The Buddha’s Footprint: An Environmental History of Asia

The Buddha’s Footprint: An Environmental History of Asia

Johan Elverskog - Altshuler University Distinguished Teaching Professor & Chair of Religious Studies, Southern Methodist University

Thursday, October 30, 2014 - 4:30pm to 6:00pm
Room 202, Henry R. Luce Hall See map
34 Hillhouse Avenue
New Haven, CT 06511

Contrary to popular imaginings the Dharma has not historically been an inherently environmental religion. Rather, early Buddhism was a prosperity theology that succeeded largely on account of its willingness to exploit both people and natural resources on the commodity frontier. As such, by investigating the links between Buddhism and agricultural expansion this talk will explore how Buddhists radically transformed Asia’s environment.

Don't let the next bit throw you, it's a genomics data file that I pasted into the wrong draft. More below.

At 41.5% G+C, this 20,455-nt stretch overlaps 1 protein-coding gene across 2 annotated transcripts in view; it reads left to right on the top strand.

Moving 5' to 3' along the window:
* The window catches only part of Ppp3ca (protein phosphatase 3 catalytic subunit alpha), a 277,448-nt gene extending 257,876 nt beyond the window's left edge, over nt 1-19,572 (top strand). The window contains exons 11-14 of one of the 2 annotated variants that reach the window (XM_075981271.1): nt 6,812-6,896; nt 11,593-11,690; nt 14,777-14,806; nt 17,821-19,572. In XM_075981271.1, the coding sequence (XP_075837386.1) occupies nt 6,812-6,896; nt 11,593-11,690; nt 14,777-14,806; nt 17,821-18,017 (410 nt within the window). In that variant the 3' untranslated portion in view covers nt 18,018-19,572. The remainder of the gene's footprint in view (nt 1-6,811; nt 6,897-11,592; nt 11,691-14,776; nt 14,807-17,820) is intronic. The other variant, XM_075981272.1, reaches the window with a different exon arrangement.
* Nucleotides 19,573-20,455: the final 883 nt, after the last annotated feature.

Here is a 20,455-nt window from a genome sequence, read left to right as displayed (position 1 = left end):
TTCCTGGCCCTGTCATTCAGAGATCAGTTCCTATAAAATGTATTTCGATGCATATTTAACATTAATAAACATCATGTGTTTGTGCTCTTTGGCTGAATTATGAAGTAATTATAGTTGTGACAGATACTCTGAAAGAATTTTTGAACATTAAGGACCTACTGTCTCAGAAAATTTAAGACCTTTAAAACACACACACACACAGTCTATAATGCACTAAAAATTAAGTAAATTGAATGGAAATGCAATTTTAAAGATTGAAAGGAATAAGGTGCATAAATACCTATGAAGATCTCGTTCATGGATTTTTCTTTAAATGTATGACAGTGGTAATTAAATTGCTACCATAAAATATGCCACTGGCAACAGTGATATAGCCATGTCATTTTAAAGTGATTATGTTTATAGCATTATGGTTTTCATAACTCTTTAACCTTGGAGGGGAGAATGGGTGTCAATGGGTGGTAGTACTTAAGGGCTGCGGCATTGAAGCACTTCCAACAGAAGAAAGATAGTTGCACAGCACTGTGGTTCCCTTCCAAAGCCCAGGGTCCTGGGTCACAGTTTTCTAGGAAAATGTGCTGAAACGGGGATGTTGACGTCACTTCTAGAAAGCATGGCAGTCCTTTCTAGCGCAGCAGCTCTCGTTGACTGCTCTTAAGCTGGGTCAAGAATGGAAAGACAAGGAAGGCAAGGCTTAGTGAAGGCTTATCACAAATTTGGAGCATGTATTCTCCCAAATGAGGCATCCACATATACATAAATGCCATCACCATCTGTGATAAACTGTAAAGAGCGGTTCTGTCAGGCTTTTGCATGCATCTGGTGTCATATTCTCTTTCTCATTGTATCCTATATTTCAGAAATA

Johan Elverskog is Altshuler University Distinguished Teaching Professor and Chair of Religious Studies at SMU. He is the author of numerous books and articles, all of which focus on the history of Buddhism across Asia. During 2014-2015 he is a visiting fellow at the Center for Buddhist-Muslim Understanding at Mahidol University, Bangkok.

China, Transregional, Mongolia, South Asia, Southeast Asia, Tibet